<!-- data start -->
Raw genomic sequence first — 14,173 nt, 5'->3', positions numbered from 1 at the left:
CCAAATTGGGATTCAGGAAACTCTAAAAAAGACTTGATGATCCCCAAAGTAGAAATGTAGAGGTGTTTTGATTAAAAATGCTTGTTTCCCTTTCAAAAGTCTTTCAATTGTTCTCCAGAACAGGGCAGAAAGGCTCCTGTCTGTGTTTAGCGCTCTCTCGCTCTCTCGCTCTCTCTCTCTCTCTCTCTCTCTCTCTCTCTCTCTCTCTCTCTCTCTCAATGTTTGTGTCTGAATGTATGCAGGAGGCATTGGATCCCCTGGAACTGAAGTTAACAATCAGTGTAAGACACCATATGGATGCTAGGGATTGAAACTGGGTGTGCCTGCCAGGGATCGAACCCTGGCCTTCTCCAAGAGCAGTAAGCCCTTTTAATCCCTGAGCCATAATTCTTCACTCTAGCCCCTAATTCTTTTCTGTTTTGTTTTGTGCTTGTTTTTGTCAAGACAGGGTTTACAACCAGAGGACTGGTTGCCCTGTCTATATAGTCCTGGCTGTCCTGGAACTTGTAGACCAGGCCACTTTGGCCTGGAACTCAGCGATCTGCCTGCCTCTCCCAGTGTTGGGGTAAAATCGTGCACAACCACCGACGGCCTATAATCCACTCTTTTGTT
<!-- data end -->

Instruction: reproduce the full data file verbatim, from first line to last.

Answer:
Raw genomic sequence first — 14,173 nt, 5'->3', positions numbered from 1 at the left:
CCAAATTGGGATTCAGGAAACTCTAAAAAAGACTTGATGATCCCCAAAGTAGAAATGTAGAGGTGTTTTGATTAAAAATGCTTGTTTCCCTTTCAAAAGTCTTTCAATTGTTCTCCAGAACAGGGCAGAAAGGCTCCTGTCTGTGTTTAGCGCTCTCTCGCTCTCTCGCTCTCTCTCTCTCTCTCTCTCTCTCTCTCTCTCTCTCTCTCTCTCTCTCAATGTTTGTGTCTGAATGTATGCAGGAGGCATTGGATCCCCTGGAACTGAAGTTAACAATCAGTGTAAGACACCATATGGATGCTAGGGATTGAAACTGGGTGTGCCTGCCAGGGATCGAACCCTGGCCTTCTCCAAGAGCAGTAAGCCCTTTTAATCCCTGAGCCATAATTCTTCACTCTAGCCCCTAATTCTTTTCTGTTTTGTTTTGTGCTTGTTTTTGTCAAGACAGGGTTTACAACCAGAGGACTGGTTGCCCTGTCTATATAGTCCTGGCTGTCCTGGAACTTGTAGACCAGGCCACTTTGGCCTGGAACTCAGCGATCTGCCTGCCTCTCCCAGTGTTGGGGTAAAATCGTGCACAACCACCGACGGCCTATAATCCACTCTTTTGTT